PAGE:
Feb 09, 2018

Written By Chris Snell, LLB Graduate

Studying at University

Feb 09, 2018

Written By Chris Snell, LLB Graduate

Stories of eccentric lecturers and inspirational professors still dominate the popular image often associated with university study. But what is studying law at university really like? University of Birmingham graduate Chris Snell gives you a realistic picture of what life will be like at university...

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What is university really like?

There is the now legendary tale of the notorious MIT (Massachusetts Institute of Technology) graduates who established a highly lucrative card counting racket during their university years, resulting in a thirty-five fold return of their gambling stake. Meanwhile, in the United Kingdom, the rumour mill continues to churn out stories of Oxbridge undergraduates being recruited into the Security Services whilst taking a stroll through the dark corridors of Trinity College (or the like).

Such glamorous tales serve to illustrate a more pertinent point: university education is a far cry from the strict regime of sixth form study. You might think that achieving those entry requirements is difficult enough, but the work doesn't stop there. The switch from teacher to lecturer is perhaps one of the most significant changes between school and university.

Academic differences between school and university

Although a student may be assigned one specific lecturer to act as a personal tutor or their “go-to man”, the tutor is rarely troubled by their tutee’s lack of strife. In truth, should one of their tutees fail a year, they would be more likely to celebrate the fact that they now have one less bothersome student on their hands, rather than waste time consoling their inconsolable tutee! Bumping into one’s tutor in the pub at lunch time or after class is not uncommon, but don’t anticipate the exchange of niceties, expect an acknowledging nod at best.

Lectures are the staple food of any university diet, a chance to learn the basics of a module. Whilst attendance is highly recommended, although not compulsory, the odd missing person here and there will go largely unnoticed. Indeed, lecturers have many other concerns worthy of their time other than chasing anyone who misses their classes. Miss a lecture and miss out, it really is your loss. It is vital to remember that lectures only provide the most fundamental elements of a degree course, no more, no less. Stop a lecturer in mid flow to ask a question and expect a rather undignified response somewhere along the lines of: “All answers to questions can be found in the relevant textbook”.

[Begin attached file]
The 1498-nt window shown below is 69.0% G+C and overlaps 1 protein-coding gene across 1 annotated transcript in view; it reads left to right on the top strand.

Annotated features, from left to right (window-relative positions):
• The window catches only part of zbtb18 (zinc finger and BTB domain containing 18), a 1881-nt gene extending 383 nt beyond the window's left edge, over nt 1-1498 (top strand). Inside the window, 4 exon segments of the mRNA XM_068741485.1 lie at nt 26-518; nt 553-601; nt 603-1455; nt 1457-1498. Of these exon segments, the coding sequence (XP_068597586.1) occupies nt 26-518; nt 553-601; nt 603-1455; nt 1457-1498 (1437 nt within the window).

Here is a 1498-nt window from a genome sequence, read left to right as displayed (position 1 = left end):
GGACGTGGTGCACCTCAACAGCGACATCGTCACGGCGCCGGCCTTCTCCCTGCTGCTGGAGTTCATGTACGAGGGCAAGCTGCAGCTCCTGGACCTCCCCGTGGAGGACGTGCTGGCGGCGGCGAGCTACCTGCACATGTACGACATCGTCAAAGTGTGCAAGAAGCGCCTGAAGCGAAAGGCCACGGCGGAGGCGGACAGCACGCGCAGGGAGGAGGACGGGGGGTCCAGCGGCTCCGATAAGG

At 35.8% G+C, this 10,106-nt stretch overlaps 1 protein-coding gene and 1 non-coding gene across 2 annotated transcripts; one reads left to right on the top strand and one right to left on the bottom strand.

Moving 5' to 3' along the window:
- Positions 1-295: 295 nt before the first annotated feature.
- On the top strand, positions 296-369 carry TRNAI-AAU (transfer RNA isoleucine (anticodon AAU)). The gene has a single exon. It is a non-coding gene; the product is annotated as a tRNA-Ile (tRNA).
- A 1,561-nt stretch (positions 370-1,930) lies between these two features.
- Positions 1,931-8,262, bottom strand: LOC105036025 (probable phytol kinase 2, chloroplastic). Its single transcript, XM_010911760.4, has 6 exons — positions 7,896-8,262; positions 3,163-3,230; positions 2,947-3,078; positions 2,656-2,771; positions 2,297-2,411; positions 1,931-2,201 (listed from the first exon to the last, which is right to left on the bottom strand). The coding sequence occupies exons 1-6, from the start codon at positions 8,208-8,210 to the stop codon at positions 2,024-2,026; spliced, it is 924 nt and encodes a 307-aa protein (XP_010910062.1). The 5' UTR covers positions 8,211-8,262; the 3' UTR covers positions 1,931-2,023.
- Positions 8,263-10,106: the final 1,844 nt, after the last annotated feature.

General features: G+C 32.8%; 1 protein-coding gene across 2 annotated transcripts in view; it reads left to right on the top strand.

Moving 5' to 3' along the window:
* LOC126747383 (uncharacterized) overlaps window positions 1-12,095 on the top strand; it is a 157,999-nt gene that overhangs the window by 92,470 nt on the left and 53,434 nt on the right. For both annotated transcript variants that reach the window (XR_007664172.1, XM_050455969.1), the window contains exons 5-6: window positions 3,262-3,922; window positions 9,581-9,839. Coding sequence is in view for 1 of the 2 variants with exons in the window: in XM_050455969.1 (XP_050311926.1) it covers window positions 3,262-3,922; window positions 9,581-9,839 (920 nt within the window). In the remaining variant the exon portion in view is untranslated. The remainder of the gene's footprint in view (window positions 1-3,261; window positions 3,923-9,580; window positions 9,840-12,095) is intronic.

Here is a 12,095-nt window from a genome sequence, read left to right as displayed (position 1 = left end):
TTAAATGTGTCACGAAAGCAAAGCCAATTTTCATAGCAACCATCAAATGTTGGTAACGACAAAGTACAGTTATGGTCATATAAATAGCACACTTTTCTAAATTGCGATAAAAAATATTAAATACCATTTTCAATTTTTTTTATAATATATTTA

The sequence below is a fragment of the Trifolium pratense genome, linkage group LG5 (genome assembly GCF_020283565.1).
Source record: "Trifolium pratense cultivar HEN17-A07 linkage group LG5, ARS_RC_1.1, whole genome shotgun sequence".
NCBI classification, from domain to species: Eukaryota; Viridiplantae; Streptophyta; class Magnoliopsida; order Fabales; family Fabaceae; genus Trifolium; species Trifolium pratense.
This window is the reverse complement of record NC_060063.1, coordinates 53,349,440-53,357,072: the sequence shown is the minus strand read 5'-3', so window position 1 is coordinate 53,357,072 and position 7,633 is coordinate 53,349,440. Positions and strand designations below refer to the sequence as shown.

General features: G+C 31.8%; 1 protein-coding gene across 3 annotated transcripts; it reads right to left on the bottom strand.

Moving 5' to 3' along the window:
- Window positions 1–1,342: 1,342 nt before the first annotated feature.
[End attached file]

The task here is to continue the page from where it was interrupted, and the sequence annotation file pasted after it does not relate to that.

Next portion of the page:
Preparing for university exams

Simply regurgitating knowledge gleaned from lectures in the end of year exams will gain you a low 2:2 (commonly referred to as 'the Desmond') at best, far from ideal. The higher marks are gleaned by demonstrating a wider knowledge of the specific subject, hence spending your non-contact time in the library reading around the module is time well spent. The best place to start is always the textbooks, articles or case law listed on lecture handouts. From there, picking out interesting looking material from footnotes can prove to be a useful source of inspiration.

Seminars, not lessons

Seminars or supervisions (depending on your School’s lexical choice) run alongside lectures. Typically, they consist of a class of about ten people, led by a 'supervisor' who possesses particular expertise in the relevant field of academia. Every seminar supervisor sets their students a rather burdensome load of work which they expect to be completed before class.

The catch here is that attendance is compulsory and it is usually recorded. Whilst failure to attend regularly will perhaps not result in life threatening sanctions, more likely a mere letter detailing what a naughty boy or girl you have been, it will render your supervisor less receptive to offering you help or guidance should you become stuck.

Preparing for seminars

In a similar vein, turning up to a seminar without having completed the requisite reading and research is a sure fire way to be booted out of class without any heirs or graces (speaking from experience, this is a somewhat embarrassing scenario!).

It is highly probable that the material covered in supervisions will feature in end of year exams, so spending time preparing it thoroughly throughout the year will pay dividends when the inevitable cram begins.

Of course, it is far easier to lie in bed and forget about university entirely. There is no need to place a “do not disturb” sign on your door – nobody will bother you. However, the old adage rings true in the context of university study: failing to prepare is preparing to fail. It is your choice.

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